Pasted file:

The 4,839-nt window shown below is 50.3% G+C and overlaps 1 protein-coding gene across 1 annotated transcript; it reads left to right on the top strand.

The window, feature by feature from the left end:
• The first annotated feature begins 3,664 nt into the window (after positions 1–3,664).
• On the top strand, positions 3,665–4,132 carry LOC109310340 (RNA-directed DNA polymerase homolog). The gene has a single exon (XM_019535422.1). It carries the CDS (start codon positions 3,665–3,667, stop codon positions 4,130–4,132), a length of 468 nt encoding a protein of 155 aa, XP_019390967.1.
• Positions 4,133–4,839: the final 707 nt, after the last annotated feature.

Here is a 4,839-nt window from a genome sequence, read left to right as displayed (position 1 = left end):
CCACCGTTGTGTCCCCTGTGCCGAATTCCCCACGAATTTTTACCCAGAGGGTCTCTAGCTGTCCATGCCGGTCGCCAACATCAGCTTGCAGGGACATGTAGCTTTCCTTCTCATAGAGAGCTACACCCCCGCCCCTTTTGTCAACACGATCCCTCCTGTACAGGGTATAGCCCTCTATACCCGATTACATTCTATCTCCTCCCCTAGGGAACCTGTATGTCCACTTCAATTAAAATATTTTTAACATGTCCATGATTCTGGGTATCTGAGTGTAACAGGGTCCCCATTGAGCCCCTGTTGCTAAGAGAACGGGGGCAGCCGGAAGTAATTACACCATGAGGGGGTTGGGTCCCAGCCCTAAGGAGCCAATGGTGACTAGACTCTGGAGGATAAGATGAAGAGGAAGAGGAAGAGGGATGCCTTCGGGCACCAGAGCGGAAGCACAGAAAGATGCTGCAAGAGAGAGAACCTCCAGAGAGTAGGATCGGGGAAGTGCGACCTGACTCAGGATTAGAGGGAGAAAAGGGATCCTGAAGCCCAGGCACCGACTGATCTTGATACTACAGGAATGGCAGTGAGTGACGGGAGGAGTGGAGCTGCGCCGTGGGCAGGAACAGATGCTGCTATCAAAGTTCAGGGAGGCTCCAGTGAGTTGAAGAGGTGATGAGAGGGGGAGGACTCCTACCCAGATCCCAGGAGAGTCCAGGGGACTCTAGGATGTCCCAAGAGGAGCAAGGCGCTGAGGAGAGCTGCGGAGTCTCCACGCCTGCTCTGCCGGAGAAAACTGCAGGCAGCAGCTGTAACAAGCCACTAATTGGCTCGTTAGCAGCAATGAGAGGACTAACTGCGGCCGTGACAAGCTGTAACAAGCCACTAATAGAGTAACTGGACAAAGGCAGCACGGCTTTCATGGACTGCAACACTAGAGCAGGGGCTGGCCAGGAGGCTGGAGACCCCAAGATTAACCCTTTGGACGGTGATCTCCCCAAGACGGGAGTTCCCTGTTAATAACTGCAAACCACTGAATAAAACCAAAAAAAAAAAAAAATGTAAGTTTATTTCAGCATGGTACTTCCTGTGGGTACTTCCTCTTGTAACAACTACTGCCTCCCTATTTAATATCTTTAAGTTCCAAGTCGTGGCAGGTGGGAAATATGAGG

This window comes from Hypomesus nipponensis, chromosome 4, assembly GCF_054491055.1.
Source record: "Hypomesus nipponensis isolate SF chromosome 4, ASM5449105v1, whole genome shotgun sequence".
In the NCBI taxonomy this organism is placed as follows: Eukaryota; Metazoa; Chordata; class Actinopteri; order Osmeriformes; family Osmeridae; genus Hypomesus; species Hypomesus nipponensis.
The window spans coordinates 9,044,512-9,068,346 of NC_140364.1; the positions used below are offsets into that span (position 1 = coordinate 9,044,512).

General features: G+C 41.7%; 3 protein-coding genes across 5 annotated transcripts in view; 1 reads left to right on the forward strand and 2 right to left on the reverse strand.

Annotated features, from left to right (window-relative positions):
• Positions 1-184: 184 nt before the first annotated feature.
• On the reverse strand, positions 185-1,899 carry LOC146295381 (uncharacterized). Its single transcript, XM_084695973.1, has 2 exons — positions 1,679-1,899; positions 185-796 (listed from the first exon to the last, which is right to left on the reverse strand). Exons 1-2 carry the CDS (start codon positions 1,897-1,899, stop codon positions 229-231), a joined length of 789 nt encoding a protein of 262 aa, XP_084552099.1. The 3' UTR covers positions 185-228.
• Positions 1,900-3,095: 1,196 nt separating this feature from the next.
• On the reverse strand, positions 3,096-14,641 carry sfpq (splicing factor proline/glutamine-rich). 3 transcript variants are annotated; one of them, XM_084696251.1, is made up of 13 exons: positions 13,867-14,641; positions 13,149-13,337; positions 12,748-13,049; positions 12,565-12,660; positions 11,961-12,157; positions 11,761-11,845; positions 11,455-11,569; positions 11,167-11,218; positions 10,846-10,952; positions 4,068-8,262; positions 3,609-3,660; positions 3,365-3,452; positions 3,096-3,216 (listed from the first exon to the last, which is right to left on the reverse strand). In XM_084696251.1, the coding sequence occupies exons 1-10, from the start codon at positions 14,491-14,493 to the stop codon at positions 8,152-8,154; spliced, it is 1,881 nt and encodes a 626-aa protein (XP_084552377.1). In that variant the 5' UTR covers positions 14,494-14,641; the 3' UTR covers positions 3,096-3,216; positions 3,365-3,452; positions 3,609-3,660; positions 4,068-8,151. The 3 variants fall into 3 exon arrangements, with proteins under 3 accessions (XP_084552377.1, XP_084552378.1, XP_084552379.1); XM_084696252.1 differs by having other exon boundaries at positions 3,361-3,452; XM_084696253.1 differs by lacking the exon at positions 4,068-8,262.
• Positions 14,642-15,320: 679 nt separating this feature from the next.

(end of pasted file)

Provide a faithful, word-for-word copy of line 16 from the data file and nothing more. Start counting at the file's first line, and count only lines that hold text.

• Positions 1,900-3,095: 1,196 nt separating this feature from the next.